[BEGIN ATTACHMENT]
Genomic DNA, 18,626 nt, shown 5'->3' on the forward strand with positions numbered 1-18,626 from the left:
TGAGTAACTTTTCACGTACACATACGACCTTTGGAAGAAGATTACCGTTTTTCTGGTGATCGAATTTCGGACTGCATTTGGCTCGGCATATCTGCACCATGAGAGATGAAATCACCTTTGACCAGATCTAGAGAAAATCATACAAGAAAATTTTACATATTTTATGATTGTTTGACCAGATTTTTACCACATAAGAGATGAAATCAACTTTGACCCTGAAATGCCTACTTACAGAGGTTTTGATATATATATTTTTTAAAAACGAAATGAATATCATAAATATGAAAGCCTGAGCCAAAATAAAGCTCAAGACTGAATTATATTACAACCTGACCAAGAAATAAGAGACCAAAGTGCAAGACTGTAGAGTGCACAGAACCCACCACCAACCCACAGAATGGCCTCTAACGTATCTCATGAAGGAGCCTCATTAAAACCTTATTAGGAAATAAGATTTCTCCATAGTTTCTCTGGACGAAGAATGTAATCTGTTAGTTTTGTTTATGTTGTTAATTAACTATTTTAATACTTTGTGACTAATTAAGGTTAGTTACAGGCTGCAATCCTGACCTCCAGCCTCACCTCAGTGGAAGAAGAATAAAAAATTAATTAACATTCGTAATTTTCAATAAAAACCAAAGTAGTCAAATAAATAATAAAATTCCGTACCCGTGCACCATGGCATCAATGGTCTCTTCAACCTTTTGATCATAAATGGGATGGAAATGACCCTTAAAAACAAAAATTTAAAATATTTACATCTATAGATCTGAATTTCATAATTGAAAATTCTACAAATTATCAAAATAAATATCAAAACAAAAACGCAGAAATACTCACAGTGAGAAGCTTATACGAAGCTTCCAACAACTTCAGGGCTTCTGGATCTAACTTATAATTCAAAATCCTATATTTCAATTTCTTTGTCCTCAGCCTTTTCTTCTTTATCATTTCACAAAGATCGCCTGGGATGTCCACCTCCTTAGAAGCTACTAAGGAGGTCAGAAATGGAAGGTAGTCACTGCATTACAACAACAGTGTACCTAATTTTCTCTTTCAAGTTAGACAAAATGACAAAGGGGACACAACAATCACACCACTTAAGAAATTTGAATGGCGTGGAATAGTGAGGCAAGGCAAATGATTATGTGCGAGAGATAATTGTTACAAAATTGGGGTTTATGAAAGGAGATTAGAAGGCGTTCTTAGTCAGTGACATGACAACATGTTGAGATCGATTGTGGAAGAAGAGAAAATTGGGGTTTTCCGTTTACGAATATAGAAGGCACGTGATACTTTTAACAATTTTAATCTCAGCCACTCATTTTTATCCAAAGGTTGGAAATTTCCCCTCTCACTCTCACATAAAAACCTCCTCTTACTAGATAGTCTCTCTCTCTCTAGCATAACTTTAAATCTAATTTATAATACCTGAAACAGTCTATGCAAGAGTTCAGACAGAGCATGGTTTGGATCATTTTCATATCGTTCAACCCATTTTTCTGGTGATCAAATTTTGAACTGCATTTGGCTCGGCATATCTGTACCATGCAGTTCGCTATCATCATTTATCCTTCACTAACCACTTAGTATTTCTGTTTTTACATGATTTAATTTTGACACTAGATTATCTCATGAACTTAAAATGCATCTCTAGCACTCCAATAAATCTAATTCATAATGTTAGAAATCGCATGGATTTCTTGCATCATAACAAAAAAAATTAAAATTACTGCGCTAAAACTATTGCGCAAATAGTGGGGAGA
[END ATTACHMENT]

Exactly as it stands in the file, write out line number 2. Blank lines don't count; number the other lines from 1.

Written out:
TGAGTAACTTTTCACGTACACATACGACCTTTGGAAGAAGATTACCGTTTTTCTGGTGATCGAATTTCGGACTGCATTTGGCTCGGCATATCTGCACCATGAGAGATGAAATCACCTTTGACCAGATCTAGAGAAAATCATACAAGAAAATTTTACATATTTTATGATTGTTTGACCAGATTTTTACCACATAAGAGATGAAATCAACTTTGACCCTGAAATGCCTACTTACAGAGGTTTTGATATATATATTTTTTAAAAACGAAATGAATATCATAAATATGAAAGCCTGAGCCAAAATAAAGCTCAAGACTGAATTATATTACAACCTGACCAAGAAATAAGAGACCAAAGTGCAAGACTGTAGAGTGCACAGAACCCACCACCAACCCACAGAATGGCCTCTAACGTATCTCATGAAGGAGCCTCATTAAAACCTTATTAGGAAATAAGATTTCTCCATAGTTTCTCTGGACGAAGAATGTAATCTGTTAGTTTTGTTTATGTTGTTAATTAACTATTTTAATACTTTGTGACTAATTAAGGTTAGTTACAGGCTGCAATCCTGACCTCCAGCCTCACCTCAGTGGAAGAAGAATAAAAAATTAATTAACATTCGTAATTTTCAATAAAAACCAAAGTAGTCAAATAAATAATAAAATTCCGTACCCGTGCACCATGGCATCAATGGTCTCTTCAACCTTTTGATCATAAATGGGATGGAAATGACCCTTAAAAACAAAAATTTAAAATATTTACATCTATAGATCTGAATTTCATAATTGAAAATTCTACAAATTATCAAAATAAATATCAAAACAAAAACGCAGAAATACTCACAGTGAGAAGCTTATACGAAGCTTCCAACAACTTCAGGGCTTCTGGATCTAACTTATAATTCAAAATCCTATATTTCAATTTCTTTGTCCTCAGCCTTTTCTTCTTTATCATTTCACAAAGATCGCCTGGGATGTCCACCTCCTTAGAAGCTACTAAGGAGGTCAGAAATGGAAGGTAGTCACTGCATTACAACAACAGTGTACCTAATTTTCTCTTTCAAGTTAGACAAAATGACAAAGGGGACACAACAATCACACCACTTAAGAAATTTGAATGGCGTGGAATAGTGAGGCAAGGCAAATGATTATGTGCGAGAGATAATTGTTACAAAATTGGGGTTTATGAAAGGAGATTAGAAGGCGTTCTTAGTCAGTGACATGACAACATGTTGAGATCGATTGTGGAAGAAGAGAAAATTGGGGTTTTCCGTTTACGAATATAGAAGGCACGTGATACTTTTAACAATTTTAATCTCAGCCACTCATTTTTATCCAAAGGTTGGAAATTTCCCCTCTCACTCTCACATAAAAACCTCCTCTTACTAGATAGTCTCTCTCTCTCTAGCATAACTTTAAATCTAATTTATAATACCTGAAACAGTCTATGCAAGAGTTCAGACAGAGCATGGTTTGGATCATTTTCATATCGTTCAACCCATTTTTCTGGTGATCAAATTTTGAACTGCATTTGGCTCGGCATATCTGTACCATGCAGTTCGCTATCATCATTTATCCTTCACTAACCACTTAGTATTTCTGTTTTTACATGATTTAATTTTGACACTAGATTATCTCATGAACTTAAAATGCATCTCTAGCACTCCAATAAATCTAATTCATAATGTTAGAAATCGCATGGATTTCTTGCATCATAACAAAAAAAATTAAAATTACTGCGCTAAAACTATTGCGCAAATAGTGGGGAGA